World Land Trust launches urgent appeal to save Belizean rainforest


Wildlife conservation charity World Land Trust (WLT) has launched an urgent campaign to save rainforest habitat in Belize that is threatened by deforestation.

WLT is working with a local partner organisation, Corozal Sustainable Future Initiative (CSFI), which manages two reserves in northern Belize that provide an important section of a habitat corridor for wildlife. As more than 25,000 acres of forest has been lost in this region over the last decade, without urgent intervention this corridor is in danger of becoming fragmented, which is why WLT has launched the Jungle for Jaguars appeal.

A Jaguar in Belize (Gary M Stoltz).

Jungle for Jaguars aims to raise £600,000 for CSFI to purchase and protect 8,154 acres within the corridor which would otherwise face clearance for agriculture. Protecting this area will ensure connectivity in a shrinking wild landscape for a population of at least 22 jaguars. This habitat is also home to four other cat species (Puma, Jaguarundi, Margay and Ocelot) and other endangered mammals include Baird's Tapir and Geoffroy's Spider Monkey. Many birds will also benefit from saving the corridor, including Keel-billed Toucan, Ornate Hawk-Eagle, Black Catbird and several rare hummingbirds.

John Burton, CEO of World Land Trust, commented: "This is one of our most ambitious projects to date, as securing this corridor requires cooperation all the way from a local level to governmental and international support. A successful outcome has the potential to lead to an important model for conservation in Central America going forward.

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"This project has historical significance for WLT as well, as the Trust was founded to protect another area of critically threatened tropical forest in northern Belize which was facing the same threats 30 years ago. This land, now protected by our partner Programme for Belize, covers 262,000 acres of natural habitat which would otherwise have been lost. Deforestation for agriculture is just as urgent a threat today as it was in 1989, and saving land to save species is still one of the best ways to ensure a future for wildlife."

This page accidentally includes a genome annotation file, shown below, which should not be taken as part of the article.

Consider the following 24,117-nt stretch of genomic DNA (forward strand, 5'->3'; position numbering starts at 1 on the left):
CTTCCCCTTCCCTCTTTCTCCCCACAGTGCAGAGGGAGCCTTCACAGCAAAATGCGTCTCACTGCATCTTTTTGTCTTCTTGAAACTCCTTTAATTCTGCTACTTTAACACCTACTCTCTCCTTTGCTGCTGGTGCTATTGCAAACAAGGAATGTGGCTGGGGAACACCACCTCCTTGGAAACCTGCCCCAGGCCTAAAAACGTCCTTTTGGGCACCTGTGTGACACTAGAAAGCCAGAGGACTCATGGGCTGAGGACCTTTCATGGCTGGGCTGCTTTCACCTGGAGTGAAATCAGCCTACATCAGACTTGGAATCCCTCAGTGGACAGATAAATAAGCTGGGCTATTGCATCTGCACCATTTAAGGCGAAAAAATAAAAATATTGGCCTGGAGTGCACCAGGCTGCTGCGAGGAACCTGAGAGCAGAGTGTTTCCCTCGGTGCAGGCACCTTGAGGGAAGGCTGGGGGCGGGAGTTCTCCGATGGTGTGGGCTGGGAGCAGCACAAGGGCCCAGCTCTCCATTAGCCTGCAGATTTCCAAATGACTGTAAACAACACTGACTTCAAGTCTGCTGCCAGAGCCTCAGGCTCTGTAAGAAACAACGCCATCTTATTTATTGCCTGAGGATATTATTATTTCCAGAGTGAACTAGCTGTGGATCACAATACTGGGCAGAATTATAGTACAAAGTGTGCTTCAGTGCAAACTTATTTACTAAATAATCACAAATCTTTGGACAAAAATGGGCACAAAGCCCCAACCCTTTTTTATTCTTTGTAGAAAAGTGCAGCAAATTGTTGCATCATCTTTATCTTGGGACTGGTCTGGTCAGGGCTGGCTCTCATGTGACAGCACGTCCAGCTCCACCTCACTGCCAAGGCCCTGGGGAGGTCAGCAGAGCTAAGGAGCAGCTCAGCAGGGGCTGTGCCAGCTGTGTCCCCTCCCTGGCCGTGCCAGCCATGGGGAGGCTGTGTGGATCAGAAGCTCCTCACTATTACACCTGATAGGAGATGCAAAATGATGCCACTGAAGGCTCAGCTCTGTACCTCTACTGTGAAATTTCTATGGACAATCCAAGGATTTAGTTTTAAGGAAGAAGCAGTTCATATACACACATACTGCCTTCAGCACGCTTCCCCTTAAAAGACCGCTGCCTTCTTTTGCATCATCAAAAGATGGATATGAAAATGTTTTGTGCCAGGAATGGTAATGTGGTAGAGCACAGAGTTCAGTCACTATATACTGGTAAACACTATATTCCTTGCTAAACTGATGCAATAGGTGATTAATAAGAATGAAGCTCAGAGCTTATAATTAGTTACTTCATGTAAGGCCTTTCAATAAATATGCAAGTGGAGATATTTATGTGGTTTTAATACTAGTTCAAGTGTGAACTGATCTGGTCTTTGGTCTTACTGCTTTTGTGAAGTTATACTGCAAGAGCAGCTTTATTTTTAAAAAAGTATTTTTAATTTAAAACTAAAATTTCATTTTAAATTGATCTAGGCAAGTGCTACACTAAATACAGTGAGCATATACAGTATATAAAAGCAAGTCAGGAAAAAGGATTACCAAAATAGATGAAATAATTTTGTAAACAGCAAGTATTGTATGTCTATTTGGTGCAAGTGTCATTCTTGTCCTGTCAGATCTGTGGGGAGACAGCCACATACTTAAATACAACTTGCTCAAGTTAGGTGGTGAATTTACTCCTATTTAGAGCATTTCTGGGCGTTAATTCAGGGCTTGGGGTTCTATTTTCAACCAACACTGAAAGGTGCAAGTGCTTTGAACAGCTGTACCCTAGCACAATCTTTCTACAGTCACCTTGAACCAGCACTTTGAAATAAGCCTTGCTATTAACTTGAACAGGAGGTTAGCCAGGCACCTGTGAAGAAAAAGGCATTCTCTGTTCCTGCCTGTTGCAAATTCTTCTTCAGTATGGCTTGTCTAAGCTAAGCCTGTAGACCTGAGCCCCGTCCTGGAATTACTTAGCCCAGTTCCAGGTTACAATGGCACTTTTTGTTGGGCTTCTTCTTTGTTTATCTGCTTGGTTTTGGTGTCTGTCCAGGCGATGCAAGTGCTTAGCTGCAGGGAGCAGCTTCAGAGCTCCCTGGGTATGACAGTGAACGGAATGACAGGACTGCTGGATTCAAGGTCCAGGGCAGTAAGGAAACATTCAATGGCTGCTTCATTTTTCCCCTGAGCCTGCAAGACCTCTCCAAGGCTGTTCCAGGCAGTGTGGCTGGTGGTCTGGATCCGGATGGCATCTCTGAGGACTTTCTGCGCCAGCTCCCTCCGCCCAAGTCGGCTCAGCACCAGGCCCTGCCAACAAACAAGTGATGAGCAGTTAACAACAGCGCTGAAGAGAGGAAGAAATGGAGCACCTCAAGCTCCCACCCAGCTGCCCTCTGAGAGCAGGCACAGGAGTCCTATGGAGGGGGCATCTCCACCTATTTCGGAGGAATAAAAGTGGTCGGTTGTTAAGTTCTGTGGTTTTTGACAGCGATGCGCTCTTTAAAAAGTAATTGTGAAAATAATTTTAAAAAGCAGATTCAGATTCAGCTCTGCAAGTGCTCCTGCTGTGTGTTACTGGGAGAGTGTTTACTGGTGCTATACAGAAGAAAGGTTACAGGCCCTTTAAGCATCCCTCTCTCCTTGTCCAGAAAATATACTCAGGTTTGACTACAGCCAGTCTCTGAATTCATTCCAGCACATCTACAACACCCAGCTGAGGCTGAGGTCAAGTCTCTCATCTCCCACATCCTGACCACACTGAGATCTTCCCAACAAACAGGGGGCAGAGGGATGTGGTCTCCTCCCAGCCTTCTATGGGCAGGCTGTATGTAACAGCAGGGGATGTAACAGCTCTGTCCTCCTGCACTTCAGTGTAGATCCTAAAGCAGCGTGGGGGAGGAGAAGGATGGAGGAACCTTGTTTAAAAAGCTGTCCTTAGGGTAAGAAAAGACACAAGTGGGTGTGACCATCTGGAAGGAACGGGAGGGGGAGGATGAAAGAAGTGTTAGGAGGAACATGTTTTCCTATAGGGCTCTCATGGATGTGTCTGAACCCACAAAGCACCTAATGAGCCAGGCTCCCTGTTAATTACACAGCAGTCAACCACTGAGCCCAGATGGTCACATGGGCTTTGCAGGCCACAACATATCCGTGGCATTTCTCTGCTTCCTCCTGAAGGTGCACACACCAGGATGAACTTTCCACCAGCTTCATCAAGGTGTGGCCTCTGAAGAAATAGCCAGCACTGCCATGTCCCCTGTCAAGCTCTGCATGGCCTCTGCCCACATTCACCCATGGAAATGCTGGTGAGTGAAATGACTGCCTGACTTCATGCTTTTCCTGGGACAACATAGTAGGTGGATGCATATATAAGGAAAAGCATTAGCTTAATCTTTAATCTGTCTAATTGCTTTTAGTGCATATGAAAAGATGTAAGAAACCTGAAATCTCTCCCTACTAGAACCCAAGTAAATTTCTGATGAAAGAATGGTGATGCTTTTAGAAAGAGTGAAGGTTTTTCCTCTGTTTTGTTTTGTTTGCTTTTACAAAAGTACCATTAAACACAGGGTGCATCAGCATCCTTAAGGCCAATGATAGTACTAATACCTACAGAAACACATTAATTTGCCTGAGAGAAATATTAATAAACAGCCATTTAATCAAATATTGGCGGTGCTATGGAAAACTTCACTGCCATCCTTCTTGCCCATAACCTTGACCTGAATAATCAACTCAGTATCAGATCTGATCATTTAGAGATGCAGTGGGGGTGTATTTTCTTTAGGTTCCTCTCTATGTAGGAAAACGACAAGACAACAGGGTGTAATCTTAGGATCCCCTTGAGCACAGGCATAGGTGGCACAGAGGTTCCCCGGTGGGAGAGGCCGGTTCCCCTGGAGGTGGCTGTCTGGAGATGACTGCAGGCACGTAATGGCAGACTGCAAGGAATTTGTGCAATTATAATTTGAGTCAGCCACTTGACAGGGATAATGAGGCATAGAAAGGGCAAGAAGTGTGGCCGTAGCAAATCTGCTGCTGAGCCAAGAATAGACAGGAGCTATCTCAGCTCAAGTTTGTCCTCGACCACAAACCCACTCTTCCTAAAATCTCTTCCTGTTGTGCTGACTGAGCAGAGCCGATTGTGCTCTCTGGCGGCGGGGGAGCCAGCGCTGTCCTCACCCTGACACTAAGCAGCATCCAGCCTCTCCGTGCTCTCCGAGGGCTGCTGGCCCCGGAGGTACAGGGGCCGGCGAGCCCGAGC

The Jungle for Jaguars appeal will also benefit many species of bird, including the iconic Keel-billed Toucan (Keith Barnes).

Heron Moreno, Executive Director of CSFI, is hopeful that creating a biological corridor through the Jungle for Jaguars appeal can pave the way for similar initiatives to connect protected areas across Belize. He said: "Creating this corridor is important, not only for connectivity, but also because it will serve as a model that we can use in other parts of the country. By putting wildlife conservation firmly in the spotlight will have an opportunity for it to become a national priority. If we succeed, it will act as a trigger to get things going at a national level."

All donations to the Jungle for Jaguars appeal will be doubled by match funds during the charity's Big Match Fortnight from 3-17 October 2018. More information about the project and how to donate is online at worldlandtrust.org/jungleforjaguars.